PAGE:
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‘For Sama’ Wins Top IDA Documentary Award; ‘Leaving Neverland’ and ‘The Cave’ Also Score

'Honeyland' also took two prizes, as the wins focus attention on a narrowing field of nonfiction contenders.

For Sama

“For Sama”

Filmmakers Waad al-Kateab and Edward Watts’ “For Sama” (PBS) took top honors at the 35th Annual IDA Documentary Awards at the Paramount Theatre Saturday night. The harrowing and intimate portrait of a young couple who continued to live in Aleppo with their new baby while under intense fire from government troops took home Best Feature. “It’s a dark time in the world,” said British filmmaker Watts, who helped Al-Kateab shape her extraordinary footage into a film. “When I think about documentaries right now I feel hope that things are going to get better.”

A show of enthusiastic IDA support came early in the evening with a rousing standing ovation when Al-Kateab accepted the coveted Courage Under Fire award, given to someone who demonstrates extraordinary courage in pursuit of the truth. The Channel 4 film has already notched documentary wins from the European Film Awards, the British Independent Film Awards, and the Cannes Film Festival, as well as a PGA nomination.

Another Syrian film, “The Cave” (NatGeo) took home Best Writing for Alisar Hasan and director Feras Fayyad, who was not able to re-enter the country to attend the IDA awards due to “Trump travel ban issues,” he tweeted. “Hope to be back in US soon.”




Macedonian Oscar submission “Honeyland,” which was an arduous eight-year journey for directors Tamara Kotevska and Ljubomir Stefanov, came away with two prizes: Best Cinematography and IDA’s Pare Lorentz Award. Stefanov thanked the film’s central character, bee hunter Hatidze Muratova, who “opened her life for us,” as well as Neon and SFFilm for their support. “We are not stopping here,” he said.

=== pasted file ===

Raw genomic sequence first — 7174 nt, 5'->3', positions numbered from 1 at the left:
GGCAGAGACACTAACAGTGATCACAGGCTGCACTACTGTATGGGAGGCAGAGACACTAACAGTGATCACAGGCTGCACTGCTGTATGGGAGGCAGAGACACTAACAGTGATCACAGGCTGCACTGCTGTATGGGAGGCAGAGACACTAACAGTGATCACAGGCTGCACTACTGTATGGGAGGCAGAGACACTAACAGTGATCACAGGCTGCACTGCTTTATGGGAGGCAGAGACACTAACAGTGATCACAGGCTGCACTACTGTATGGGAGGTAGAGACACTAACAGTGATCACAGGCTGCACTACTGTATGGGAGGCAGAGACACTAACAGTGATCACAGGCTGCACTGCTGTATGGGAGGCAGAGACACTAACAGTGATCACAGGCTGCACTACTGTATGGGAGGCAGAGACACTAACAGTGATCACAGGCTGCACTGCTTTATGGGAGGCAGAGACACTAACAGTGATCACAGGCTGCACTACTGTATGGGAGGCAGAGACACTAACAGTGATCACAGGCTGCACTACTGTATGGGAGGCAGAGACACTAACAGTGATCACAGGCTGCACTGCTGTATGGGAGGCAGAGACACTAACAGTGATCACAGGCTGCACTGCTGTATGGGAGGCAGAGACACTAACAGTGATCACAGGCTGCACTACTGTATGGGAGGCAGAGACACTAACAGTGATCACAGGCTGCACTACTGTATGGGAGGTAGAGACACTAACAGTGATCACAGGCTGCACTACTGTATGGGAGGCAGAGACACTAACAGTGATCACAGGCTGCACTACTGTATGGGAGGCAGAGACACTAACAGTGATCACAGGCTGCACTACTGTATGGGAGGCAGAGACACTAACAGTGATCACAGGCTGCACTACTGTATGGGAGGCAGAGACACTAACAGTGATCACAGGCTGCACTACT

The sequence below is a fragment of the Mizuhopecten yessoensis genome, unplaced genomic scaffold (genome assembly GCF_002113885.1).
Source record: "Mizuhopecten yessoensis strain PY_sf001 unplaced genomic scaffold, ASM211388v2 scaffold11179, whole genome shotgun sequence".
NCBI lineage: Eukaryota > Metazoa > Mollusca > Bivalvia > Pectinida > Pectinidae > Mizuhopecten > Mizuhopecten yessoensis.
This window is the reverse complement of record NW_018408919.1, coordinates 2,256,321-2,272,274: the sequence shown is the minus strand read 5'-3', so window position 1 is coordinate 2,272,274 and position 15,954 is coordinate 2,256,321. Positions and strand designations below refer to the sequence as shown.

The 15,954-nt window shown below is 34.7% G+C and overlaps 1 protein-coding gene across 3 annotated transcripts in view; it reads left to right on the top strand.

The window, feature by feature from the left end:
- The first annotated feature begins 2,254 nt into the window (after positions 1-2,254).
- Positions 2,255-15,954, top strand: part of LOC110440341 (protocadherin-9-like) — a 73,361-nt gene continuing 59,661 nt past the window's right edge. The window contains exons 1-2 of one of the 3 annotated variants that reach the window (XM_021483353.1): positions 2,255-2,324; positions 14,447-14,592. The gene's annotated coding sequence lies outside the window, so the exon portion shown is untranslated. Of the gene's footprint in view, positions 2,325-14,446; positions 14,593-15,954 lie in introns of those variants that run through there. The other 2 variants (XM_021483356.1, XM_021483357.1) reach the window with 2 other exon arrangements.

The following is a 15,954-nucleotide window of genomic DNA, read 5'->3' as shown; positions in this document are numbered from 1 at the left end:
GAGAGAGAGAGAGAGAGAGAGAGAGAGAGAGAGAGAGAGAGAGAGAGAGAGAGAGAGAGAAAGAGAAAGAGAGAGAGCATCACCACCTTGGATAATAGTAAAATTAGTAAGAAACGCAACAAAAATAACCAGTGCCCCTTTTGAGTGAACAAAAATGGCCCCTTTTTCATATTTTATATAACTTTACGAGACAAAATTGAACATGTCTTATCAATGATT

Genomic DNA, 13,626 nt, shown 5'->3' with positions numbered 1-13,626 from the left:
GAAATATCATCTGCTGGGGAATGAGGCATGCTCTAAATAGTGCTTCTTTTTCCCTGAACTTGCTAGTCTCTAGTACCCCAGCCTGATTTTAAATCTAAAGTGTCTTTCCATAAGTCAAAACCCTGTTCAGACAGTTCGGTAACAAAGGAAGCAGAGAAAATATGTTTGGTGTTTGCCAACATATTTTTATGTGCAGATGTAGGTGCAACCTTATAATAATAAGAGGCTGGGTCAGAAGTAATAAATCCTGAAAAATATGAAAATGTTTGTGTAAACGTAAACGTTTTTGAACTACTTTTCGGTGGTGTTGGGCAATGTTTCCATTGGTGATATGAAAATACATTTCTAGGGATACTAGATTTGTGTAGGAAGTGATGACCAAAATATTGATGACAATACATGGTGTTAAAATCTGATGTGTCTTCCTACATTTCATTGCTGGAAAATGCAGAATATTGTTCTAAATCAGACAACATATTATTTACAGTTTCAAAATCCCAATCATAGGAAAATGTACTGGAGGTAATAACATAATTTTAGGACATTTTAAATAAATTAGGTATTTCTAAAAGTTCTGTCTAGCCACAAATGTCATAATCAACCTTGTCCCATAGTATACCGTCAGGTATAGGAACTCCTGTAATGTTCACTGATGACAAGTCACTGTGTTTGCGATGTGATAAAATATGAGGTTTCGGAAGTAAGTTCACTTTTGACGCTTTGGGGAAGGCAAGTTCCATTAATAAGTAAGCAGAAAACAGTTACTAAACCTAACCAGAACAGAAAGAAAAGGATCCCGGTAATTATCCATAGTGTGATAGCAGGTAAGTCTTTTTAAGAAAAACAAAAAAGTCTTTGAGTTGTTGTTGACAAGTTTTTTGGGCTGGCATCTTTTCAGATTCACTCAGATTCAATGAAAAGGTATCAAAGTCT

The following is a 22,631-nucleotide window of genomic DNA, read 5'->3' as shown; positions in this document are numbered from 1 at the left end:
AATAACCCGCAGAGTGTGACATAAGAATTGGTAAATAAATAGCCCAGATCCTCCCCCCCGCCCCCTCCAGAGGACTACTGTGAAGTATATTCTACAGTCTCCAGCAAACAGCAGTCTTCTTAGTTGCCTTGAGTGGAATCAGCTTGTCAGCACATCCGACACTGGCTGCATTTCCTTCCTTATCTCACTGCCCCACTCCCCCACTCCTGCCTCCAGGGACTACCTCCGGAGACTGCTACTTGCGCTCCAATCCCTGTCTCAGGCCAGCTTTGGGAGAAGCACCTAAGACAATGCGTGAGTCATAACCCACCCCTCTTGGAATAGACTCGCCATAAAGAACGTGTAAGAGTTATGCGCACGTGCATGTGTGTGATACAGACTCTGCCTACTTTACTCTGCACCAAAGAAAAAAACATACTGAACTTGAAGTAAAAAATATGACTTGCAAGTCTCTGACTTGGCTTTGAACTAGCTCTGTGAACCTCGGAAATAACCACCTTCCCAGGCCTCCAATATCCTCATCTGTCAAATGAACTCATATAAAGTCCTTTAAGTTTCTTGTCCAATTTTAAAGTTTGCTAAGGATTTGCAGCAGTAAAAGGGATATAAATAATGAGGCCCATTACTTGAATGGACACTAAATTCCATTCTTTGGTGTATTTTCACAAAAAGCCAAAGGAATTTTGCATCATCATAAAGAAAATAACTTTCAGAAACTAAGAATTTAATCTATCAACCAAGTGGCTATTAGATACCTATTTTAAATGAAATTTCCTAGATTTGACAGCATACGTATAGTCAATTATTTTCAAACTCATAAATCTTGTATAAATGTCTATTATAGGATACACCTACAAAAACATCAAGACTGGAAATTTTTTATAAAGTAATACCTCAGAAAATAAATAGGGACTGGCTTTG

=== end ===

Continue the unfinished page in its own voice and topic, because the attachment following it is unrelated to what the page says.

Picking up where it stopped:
Dan Reed’s searing Michael Jackson exposé “Leaving Neverland” scored Best Multi-Part Documentary; HBO did not submit the Sundance premiere for the Oscars.

Other winners include Julia Reichert and Steven Bognar, who accepted IDA’s inaugural Best Director Award for their China-Ohio culture clash “American Factory.” Bognar thanked the people in the glassworks factory “who let us dive deep into their lives. Working people are giving more and getting less while the billionaire class keeps growing.” And he thanked backer Participant Media, as well as the Obamas’ Higher Ground and Netflix, for taking the film “farther and wider than we ever dreamed.”

IDA executive director Simon Kilmurry also announced a new initiative, the IDA Global Grant. Underwritten by Netflix, in its first year the grant will provide a $25,000 cash award and ongoing support to an emerging filmmaker from one of four countries – Brazil, Mexico, South Korea and India.

The IDA and the Doc Society are taking Secretary of State Michael Pompeo and the acting secretary of the Department of Homeland Security Chad Wolf to court over rules that require visa applicants to provide their social media handles to the government, which “infringes their rights and freedom of expression,” Kilmurry said.



Courtesy of Parkwood Entertainment

Netflix’s “Homecoming: A Film by Beyoncé,” directed by Beyoncé Knowles-Carter and Ed Burke, won Best Music Documentary, accept by musician and memoirist Moby, who offered the filmmakers in the room financing for a movie about the impact of animal agriculture on climate change.

A&E and Lifetime’s “Learning to Skateboard in a Warzone (if you’re a girl)” landed Best Short. Director Carol Dysinger, who has been shooting in Afghanistan since 2005, said she “loved the girls who get so little but are so bright, so insane and so lovely.” As for making documentaries, “it may not be a living, but it’s a wonderful life.”

Honorary awards were presented throughout the ceremony. The Career Achievement Award went to Oscar-winner Freida Lee Mock (“Maya Lin: A Strong Clear Vision”), who also helped create the documentary branch of the Academy of Motion Picture Arts and Sciences.